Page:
\ ˈräb How to pronounce rob (audio) \
robbed; robbing

Definition of rob

transitive verb

1a(1) : to take something away from by force : steal from
(2) : to take personal property from by violence or threat
b(1) : to remove valuables without right from (a place)
(2) : to take the contents of (a receptacle)
c : to take away as loot : steal rob jewelry
2a : to deprive of something due, expected, or desired
b : to withhold unjustly or injuriously

intransitive verb

: to commit robbery

Other Words from rob

robber noun

Can rob mean 'to steal'?: Usage Guide

Transitive sense 1c, in which the direct object is the thing stolen, is sometimes considered to be wrong, or perhaps archaic. The sense has been in use since the 13th century and is found in earlier literature. contrive to rob the honey and subvert the hive — John Dryden It is still in use though not as common as other senses. then robbed $100 after the clerk fled Springfield (Massachusetts) Morning Union

Examples of rob in a Sentence

Someone tried to rob me. The cashier was robbed at gunpoint.
Recent Examples on the Web But the morning weather balloon launch at Dulles indicated a few shallow but significant regions of atmosphere that could rob storm updrafts of buoyancy, and mitigate the severity of storms a bit. Jason Samenow, Washington Post, 12 July 2022 Notably in all three shootings the attackers did not rob the victims, security analyst at Good Governance Africa, Stephen Buchanan-Clarke. Mogomotsi Magome, ajc, 11 July 2022 Luger said observing his mother from the periphery of that economy also sharpened his instincts for recognizing who was looking to support Native artists and who was looking to rob them. New York Times, 16 June 2022 Here is a starter list of home maintenance duties that can be performed over time that won’t rob you of weekend leisure time. oregonlive, 15 May 2022 Applying heat directly to thick hair can rob it of its new nutrients and strength. Grooming Playbook, The Salt Lake Tribune, 23 May 2022 Those storms could rob the atmosphere of the energy needed for severe storms to develop in southeast Wisconsin on Wednesday. Joe Taschler, Milwaukee Journal Sentinel, 12 Apr. 2022 This would then rob the mussels of their ability to settle and feed, leading to starvation. Lindsey Botts, The Arizona Republic, 25 Apr. 2022 More than a dozen gangs are aggressively targeting residents, sending out crews in multiple cars to locate and rob those driving high-end vehicles or wearing expensive jewelry, police say. Amy Hubbard, Los Angeles Times, 16 Apr. 2022 See More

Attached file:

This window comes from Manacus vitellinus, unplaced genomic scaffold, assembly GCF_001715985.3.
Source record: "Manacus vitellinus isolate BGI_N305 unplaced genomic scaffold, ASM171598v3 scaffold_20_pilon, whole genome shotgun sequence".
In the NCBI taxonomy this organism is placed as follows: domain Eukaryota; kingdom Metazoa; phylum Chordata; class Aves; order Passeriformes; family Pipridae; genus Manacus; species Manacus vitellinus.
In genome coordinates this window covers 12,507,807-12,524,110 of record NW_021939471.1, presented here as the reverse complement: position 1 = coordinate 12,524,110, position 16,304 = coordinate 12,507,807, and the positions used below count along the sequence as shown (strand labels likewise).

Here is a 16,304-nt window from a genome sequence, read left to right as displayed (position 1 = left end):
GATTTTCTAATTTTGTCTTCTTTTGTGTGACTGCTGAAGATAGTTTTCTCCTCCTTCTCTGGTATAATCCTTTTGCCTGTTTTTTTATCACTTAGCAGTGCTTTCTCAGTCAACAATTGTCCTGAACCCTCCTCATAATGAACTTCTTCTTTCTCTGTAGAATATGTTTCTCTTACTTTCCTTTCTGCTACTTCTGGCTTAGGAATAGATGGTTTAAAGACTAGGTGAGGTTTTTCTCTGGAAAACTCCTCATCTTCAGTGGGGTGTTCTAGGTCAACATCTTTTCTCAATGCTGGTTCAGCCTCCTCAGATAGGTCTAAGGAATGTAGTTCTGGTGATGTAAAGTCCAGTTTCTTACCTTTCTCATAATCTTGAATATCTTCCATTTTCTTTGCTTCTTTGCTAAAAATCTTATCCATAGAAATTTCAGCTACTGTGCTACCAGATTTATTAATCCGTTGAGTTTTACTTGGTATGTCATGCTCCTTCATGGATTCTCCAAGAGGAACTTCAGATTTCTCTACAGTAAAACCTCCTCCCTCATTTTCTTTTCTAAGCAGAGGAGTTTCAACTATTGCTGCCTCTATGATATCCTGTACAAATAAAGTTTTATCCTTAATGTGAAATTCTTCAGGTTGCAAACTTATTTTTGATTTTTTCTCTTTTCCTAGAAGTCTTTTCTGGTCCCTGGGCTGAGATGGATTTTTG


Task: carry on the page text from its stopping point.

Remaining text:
These example sentences are selected automatically from various online news sources to reflect current usage of the word 'rob.' Views expressed in the examples do not represent the opinion of Merriam-Webster or its editors. Send us feedback.

First Known Use of rob

13th century, in the meaning defined at transitive sense 1a(1)

History and Etymology for rob

Middle English robben, from Anglo-French rober, of Germanic origin; akin to Old High German roubōn to rob — more at reave

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Time Traveler for rob

Time Traveler

The first known use of rob was in the 13th century

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Statistics for rob

Last Updated

30 Jul 2022

Cite this Entry

“Rob.” Dictionary, Merriam-Webster, Accessed 10 Aug. 2022.

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More Definitions for rob


\ ˈräb How to pronounce rob (audio) \
robbed; robbing

Kids Definition of rob

1 : to unlawfully take something away from a person or place in secrecy or by force, threat, or trickery
2 : to keep from getting something due, expected, or desired The noisy party robbed her of sleep.

Other Words from rob

robber noun

More from Merriam-Webster on rob

Nglish: Translation of rob for Spanish Speakers

Britannica English: Translation of rob for Arabic Speakers


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